The biggest mistake I see SEO newbies make is what I call the “quest for the right way.”
Passionate newbie SEO professionals, drunk with visions of the possible traffic, sales, and money that should follow a number one ranking for a high-value keyword, spend hours reverse-engineering the search engine results pages looking for a magic bullet that will push their site to the top.
The SEO industry is full of personalities that require validation.
These personalities have to “be right.”
The problem is that, in our industry, it’s not always possible to know who is right.
In fact, I’d venture to say that there is more than one way to be right — and a lot of ways to be wrong — when it comes to SEO.
So when those new to the industry look to their established peers for advice, they are often presented with seemingly contradictory viewpoints where all parties think that their way is the “right” way.
And in many cases, their way may be the right one.
But it’s usually not the only way.
Here are three pieces of advice every SEO beginner and prospective client should heed.
1. What Makes a “Quality” Site
Recently, I had a Twitter interaction with a reader who thought that Google was doing a poor job of ranking the sites with the highest quality information.
I argued that while there are certainly many blatant examples of Google ranking a site that doesn’t make sense for a specific query, they get it right way more often than they get it wrong.
In the discussion, the reader stated that Google should be able to determine the best information about a topic and rank that site at the top.
Most of the time, they do.
But if your site isn’t ranking for the desired query, and you think your content is better than what is ranking, then it’s easy to just say Google has it wrong.
Recently, Google’s John Mueller tweeted that when looking at quality, webmasters need to look at their whole site, not just the pages that aren’t ranking or are not indexed.
In other words, it’s not just about the page that targets the money keyword you want to rank for.
Creating quality content for the whole site is imperative to ranking, especially for competitive keywords.
We no longer live in a world where specific doorway pages that follow a reverse-engineered formula will result in rankings for competitive keywords.
It’s like the old saying – a rising tide floats all boats.
Quality content throughout an entire site increases the value of all pages.
But quality is somewhat subjective.
As I stated in that recent Twitter interaction, it’s difficult to know what the best quality site is for a specific topic.
Google makes this determination algorithmically.
But that algorithm takes into account decades of data, as well well billions of searches each week.
They are pretty good at determining what quality looks like.
My best advice is to spend as much time as possible understanding what your prospects are looking for and then providing it to them.
You can look at Google’s rater guidelines to understand a bit about what Google considers quality.
But at the end of the day, if you work to become the best answer to your prospect’s questions, you’ll also end up ranking pretty well.
2. We Don’t Spend Enough on Content
When I’m selling a site, most prospects are very worried about the technical details of the site, assuming those are what will take the longest to implement.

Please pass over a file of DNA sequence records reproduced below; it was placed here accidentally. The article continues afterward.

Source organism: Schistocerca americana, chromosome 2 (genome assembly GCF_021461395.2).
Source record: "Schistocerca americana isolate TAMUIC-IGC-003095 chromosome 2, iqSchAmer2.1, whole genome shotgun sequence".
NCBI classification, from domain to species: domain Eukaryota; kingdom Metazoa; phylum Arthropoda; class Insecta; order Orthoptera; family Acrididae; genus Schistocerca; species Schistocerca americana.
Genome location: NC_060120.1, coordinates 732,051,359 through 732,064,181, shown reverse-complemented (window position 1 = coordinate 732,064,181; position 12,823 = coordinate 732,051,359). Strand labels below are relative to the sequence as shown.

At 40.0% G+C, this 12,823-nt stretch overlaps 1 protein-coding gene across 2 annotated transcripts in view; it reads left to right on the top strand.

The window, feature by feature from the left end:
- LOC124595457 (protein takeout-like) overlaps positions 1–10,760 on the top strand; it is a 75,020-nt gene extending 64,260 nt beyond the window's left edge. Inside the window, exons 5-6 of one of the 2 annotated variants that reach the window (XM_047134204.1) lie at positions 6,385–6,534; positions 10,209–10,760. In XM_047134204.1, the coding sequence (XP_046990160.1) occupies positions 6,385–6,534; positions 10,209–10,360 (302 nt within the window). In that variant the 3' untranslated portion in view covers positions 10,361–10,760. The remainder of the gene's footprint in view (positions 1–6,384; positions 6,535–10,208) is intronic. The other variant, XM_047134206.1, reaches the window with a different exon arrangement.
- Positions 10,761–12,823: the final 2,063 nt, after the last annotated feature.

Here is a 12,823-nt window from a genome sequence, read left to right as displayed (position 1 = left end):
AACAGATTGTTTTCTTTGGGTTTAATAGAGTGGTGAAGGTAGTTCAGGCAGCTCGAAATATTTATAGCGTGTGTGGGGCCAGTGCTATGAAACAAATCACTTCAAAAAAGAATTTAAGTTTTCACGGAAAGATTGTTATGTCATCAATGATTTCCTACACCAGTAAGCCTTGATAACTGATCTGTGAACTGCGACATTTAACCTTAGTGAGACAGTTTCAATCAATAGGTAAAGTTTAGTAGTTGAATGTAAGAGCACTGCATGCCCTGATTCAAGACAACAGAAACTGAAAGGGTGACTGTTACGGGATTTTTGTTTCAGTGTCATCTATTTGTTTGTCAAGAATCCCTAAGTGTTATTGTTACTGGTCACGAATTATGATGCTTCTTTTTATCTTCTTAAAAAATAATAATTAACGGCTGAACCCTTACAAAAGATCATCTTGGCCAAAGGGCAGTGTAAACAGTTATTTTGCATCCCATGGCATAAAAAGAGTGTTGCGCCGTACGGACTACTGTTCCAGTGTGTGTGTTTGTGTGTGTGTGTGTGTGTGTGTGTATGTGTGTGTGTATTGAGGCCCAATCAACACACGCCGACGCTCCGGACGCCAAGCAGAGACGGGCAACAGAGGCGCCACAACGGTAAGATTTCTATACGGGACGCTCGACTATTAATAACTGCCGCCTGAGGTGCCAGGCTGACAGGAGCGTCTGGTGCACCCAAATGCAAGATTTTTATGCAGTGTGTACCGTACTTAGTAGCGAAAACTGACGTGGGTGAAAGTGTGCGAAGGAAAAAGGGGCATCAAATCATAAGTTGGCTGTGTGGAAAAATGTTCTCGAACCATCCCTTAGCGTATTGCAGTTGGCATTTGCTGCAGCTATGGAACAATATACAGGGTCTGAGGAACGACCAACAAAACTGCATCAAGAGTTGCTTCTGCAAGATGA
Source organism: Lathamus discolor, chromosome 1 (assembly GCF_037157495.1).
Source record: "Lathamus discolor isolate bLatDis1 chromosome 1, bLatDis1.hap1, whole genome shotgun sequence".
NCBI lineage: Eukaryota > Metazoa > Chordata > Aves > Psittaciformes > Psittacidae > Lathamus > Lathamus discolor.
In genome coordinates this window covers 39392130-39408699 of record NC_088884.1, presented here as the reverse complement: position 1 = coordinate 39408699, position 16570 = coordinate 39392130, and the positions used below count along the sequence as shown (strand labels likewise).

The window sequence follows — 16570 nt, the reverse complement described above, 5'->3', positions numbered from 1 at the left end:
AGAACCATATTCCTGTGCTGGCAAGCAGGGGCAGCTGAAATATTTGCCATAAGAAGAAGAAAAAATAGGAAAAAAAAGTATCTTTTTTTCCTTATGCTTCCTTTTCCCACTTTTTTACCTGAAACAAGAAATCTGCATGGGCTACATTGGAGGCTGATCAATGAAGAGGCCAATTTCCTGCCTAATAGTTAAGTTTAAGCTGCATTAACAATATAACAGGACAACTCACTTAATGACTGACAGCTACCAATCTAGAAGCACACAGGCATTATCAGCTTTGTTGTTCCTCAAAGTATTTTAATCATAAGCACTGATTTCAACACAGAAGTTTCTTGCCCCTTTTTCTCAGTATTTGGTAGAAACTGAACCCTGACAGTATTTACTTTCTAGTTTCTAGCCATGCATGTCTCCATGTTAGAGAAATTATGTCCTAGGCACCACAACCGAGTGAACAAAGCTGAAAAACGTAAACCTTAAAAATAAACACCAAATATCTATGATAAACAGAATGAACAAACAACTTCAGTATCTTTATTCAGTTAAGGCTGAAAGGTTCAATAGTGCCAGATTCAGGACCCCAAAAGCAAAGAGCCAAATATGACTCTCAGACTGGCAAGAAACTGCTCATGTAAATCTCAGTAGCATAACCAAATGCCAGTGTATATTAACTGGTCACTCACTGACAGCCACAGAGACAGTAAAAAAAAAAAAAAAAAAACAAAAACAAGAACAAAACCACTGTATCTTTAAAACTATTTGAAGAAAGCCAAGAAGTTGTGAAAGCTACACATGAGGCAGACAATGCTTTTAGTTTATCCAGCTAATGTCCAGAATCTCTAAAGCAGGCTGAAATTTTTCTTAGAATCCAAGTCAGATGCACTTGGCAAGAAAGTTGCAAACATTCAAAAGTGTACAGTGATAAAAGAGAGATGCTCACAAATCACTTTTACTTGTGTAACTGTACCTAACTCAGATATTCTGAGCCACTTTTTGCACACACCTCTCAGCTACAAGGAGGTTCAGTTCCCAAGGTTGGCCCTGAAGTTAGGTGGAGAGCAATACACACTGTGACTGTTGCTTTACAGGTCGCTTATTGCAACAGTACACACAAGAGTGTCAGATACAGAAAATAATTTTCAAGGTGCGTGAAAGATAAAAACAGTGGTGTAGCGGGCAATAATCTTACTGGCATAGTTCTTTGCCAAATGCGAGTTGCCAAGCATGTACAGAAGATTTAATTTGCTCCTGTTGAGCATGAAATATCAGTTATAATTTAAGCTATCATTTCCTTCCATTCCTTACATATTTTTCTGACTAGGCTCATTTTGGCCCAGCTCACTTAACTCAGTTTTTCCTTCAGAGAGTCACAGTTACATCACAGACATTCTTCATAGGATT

We haven’t had a site miss its proposed launch date because of technical issues, well… ever.
But we have had sites miss their launch dates because the content wasn’t ready.
Most people assume that they will be able to write the content for their site themselves.
After all, they know their company and their products better than anyone else.
But as I can attest, writing copy for your own site is infinitely harder than it appears to be.
When it comes to SEO and conversions, content is arguably the most important component of the site.
So why do so many site owners make content an afterthought?
I think it has to do with the fact that we don’t think of content correctly.
Most site owners think they’ll just put something up – maybe something they have in their printed brochures.
And when it comes to new, fresh content – well, it takes time and resources to keep that up.
The web is full of sites with blogs that haven’t been updated in months or even years.
It’s easy to think you’ll be able to keep adding fresh content to your site.
But without a plan and the proper resources, most sites fail to add much content after the initial launch.
3. Quit Obsessing Over Your Competitors
Many newbies — and even veteran search engine marketers — spend hours analyzing the sites that rank above theirs in the search engine results pages.
It’s important to understand what is ranking and what is not ranking.
But it’s counterproductive to obsess over your competitors.
Even the most experienced SEO pros will have trouble identifying exactly why one site is ranking above another.
Getting into the weeds of competitive analysis is usually a fruitless and frustrating endeavor.
It’s more productive to spend that time creating quality content that answers your prospect’s questions.
I’ve seen site owners watch their competitor do something that, quite frankly, hurts their SEO results – but because the competitor is ranking highly for one keyword, the site owner copies the tactics to disastrous effect.
There are hundreds if not thousands of variables Google uses to rank sites. Those variables, as well as how they are weighted, change all the time.
And there is a good chance your competitor is more lost than you are.
It’s always better to work on making your own site better, rather than obsessing over what your competitors are doing.
Sure, take a look at their stuff. But it’s important to realize they probably don’t know anything different than you do.
They haven’t found the magic bullet, either.
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